Sonet interoperability needs FiberopticNet

Sonet interoperability needs FiberopticNet

George Kotelly

Executive Editor

An ongoing, industry-wide optical test network, called FiberopticNet for the purposes of discussion, is recommended to fully demonstrate the compliance of vendor transmission equipment to deliver Synchronous Optical Network (Sonet) interoperability.

The need for such a test network was accentuated by observances made at the Networld+Interop 96 networking technology trade show held last month in Las Vegas, which highlighted its InteropNet network (see page 1). This local area network interconnected nearly all of the several-hundred exhibitor booths; provided them with voice, video and data communications as desired; and displayed its networking capabilities to attendees in a live, highly visible atmosphere.

Its real purpose, though, is to function as a continuous learning experiment in designing, constructing, installing, troubleshooting and maintaining a complicated, multiprotocol, multivendor network. Used at several trade shows, the portable network can be set up in three days even though it contains more than 200 miles of fiber-optic cable and twisted-pair copper wire and more than 4000 pieces of networking equipment valued at $15 million.

But here is the key advantage of the network`s success: All the network equipment and all the engineering personnel and support are contributed--that means free--by some 110 companies. In turn, the contributing companies, including competitors, benefit from working in a multiequipment, multitechnology infrastructure, thereby gaining innumerable interoperability and performance experience.

The InteropNet also helps to shorten the learning curve of new technologies, prove the interoperability of new technologies, and educate vendors and attendees. It strives to reflect all the network communications demands inherent in current organizations: connecting equipment from diverse vendors, linking multiple local and remote sites, and using different cabling and protocols.

Moreover, the InteropNet changes in size, scope and direction in concert with the evolvement of new industry and networking challenges, technologies and standards. It currently runs three different protocols--TCP/IP, IPX and AppleTalk--over several transport technologies, such as 10Base-T, Ethernet, ATM, LAN Emulation over ATM (LANE), 100Base-T, 100VG-AnyLAN and OC-12 (622-Mbit/sec) ATM.

New technologies are deployed in conjunction with established technologies, such as Ethernet, Token Ring and Fiber Distributed Data Interface--a key problem to network planners who are trying to preserve investment and infrastructure while providing a migration path to new and expanding services and deployments.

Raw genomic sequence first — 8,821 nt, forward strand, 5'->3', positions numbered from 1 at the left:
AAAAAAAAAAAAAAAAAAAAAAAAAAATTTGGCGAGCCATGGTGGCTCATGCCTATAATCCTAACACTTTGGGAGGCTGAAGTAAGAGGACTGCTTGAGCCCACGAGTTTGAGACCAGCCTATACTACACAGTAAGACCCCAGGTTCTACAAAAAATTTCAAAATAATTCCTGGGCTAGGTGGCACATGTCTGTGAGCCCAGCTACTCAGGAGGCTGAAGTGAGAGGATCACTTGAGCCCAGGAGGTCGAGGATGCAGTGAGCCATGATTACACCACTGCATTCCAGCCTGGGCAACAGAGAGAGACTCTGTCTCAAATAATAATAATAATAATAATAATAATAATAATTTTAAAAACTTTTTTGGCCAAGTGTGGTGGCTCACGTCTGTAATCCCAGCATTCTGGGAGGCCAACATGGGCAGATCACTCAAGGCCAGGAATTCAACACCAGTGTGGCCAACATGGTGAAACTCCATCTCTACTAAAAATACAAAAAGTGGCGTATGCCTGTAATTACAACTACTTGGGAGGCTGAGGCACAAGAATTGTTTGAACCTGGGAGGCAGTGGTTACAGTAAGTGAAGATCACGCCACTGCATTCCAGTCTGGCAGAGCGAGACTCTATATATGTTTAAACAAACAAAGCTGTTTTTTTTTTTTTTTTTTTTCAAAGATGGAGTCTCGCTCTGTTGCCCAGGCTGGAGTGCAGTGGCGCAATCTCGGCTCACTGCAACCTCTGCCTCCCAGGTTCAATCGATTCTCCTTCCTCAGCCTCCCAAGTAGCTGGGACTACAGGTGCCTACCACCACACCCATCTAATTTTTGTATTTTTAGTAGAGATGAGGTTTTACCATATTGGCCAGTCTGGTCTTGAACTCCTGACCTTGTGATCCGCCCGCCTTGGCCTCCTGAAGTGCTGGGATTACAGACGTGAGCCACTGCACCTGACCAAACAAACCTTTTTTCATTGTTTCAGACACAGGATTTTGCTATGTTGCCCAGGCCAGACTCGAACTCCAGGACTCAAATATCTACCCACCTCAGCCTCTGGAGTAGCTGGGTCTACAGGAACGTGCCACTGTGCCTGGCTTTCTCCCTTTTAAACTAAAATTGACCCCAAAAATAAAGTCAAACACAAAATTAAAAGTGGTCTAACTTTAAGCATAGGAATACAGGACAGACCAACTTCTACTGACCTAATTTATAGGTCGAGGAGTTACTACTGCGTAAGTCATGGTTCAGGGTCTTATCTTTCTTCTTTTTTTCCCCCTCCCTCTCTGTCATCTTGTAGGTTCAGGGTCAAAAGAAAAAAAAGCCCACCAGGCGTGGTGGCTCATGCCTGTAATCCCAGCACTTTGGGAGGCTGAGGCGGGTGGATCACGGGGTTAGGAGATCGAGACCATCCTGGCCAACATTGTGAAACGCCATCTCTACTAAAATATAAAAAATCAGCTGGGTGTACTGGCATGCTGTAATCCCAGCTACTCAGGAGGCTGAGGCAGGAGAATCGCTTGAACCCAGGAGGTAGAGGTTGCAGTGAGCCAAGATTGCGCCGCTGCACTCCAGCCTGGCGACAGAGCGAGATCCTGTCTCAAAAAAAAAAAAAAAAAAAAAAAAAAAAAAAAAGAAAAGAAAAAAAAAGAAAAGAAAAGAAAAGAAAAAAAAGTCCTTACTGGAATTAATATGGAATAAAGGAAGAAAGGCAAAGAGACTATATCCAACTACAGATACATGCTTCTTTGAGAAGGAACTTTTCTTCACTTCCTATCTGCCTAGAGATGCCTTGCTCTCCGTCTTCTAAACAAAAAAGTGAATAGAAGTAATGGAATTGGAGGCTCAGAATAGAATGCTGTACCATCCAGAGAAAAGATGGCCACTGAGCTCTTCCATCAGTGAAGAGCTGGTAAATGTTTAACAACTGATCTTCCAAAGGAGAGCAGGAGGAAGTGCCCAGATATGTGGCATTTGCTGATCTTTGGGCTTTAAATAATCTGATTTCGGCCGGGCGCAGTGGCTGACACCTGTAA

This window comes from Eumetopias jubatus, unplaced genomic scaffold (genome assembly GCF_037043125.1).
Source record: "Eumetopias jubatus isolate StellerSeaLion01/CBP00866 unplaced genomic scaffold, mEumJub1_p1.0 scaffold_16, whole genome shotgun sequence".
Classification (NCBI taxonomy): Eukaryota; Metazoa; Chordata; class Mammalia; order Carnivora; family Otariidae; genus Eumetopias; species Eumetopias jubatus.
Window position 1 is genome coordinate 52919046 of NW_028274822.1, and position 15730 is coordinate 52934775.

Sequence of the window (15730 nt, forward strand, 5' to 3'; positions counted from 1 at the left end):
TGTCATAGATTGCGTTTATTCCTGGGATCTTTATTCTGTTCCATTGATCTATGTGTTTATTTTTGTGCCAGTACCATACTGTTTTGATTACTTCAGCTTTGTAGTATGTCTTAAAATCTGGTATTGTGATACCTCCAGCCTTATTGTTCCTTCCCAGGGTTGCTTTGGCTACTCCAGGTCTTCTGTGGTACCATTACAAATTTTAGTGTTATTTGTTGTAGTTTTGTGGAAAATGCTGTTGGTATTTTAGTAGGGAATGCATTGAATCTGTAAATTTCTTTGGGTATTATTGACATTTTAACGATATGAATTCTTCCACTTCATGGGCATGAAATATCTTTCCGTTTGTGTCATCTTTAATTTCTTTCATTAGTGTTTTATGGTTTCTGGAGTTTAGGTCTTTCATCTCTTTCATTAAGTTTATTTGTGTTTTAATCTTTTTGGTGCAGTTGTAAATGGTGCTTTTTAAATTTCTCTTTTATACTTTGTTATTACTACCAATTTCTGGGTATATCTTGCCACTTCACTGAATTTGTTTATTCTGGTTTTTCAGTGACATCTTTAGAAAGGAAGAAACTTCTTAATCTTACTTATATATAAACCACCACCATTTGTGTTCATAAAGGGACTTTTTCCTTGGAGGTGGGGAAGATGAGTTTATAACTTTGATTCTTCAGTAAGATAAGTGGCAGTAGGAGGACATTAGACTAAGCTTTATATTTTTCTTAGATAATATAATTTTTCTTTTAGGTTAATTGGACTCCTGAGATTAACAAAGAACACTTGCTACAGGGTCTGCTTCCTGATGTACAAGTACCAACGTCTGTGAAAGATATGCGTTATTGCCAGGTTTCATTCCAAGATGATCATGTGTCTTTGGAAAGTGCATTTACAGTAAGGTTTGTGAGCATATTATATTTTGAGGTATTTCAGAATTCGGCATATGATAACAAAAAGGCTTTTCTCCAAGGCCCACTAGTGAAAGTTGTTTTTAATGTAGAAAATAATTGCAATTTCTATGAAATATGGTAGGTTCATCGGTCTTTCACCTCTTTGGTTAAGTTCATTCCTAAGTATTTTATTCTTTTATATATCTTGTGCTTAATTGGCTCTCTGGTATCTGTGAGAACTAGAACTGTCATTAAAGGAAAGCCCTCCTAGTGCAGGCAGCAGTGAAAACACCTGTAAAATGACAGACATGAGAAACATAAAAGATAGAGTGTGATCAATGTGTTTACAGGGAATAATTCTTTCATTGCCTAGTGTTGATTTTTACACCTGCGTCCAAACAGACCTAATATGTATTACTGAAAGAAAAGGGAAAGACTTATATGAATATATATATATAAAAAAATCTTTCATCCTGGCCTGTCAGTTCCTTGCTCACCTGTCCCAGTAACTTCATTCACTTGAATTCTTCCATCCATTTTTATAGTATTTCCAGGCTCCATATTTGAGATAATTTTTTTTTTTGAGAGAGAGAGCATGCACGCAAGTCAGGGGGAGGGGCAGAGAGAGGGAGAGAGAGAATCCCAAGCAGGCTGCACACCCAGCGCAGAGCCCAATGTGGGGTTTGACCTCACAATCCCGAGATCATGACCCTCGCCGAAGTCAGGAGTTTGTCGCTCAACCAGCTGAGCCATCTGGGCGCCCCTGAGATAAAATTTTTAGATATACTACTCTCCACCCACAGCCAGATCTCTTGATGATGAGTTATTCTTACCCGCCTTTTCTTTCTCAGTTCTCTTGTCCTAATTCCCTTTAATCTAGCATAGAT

More important, InteropNet is a win situation for all participants. Attendees observe practical applications of a working replica of a company-scale interoperable network. Exhibitors gain the opportunity to demonstrate their equipment and techniques in a working network. Contributing companies of equipment and personnel gain attention, publicity and experience by showing how their wares can interoperate and perform efficiently and reliably. And the whole networking industry advances by pushing technological barriers, promoting open standards and confirming equipment interoperability.

In contrast to the vendor cooperation of InteropNet, Sonet network transmission equipment vendors have singularly performed interoperability testing in conformance with the Open Systems Interconnection (OSI) protocols specified by the Sonet Interoperability Forum and Bellcore. Last summer, at the National Fiber Optic Engineers Conference, Fujitsu Network Transmission Systems Inc., Ando Corp. and Bellcore combined hardware and software resources to demonstrate the transport of OSI seven-layer protocol stack capabilities over data communications channels and an Ethernet link (see Lightwave, August 1995, page 1).

Based on third-party testing, another transmission equipment vendor, Alcatel Network Systems, claimed interoperability between its equipment and that of the multiple vendors who participated in the NFOEC demonstration (see Lightwave, January 1996, page 1).

High-speed, Sonet fiber-optic networking technology is moving slowly into commercial applications because network designers and planners prefer to select equipment from several vendors based on price and performance. More important, though, they want assurances that different vendors` equipment will interoperate--that is, plug and play. To achieve that goal, more Sonet interoperability testing by several cooperating vendors is necessary.

Rather than single-supplier testing, a unified, industry-supported FiberopticNet is needed to prove and promote Sonet interoperability.

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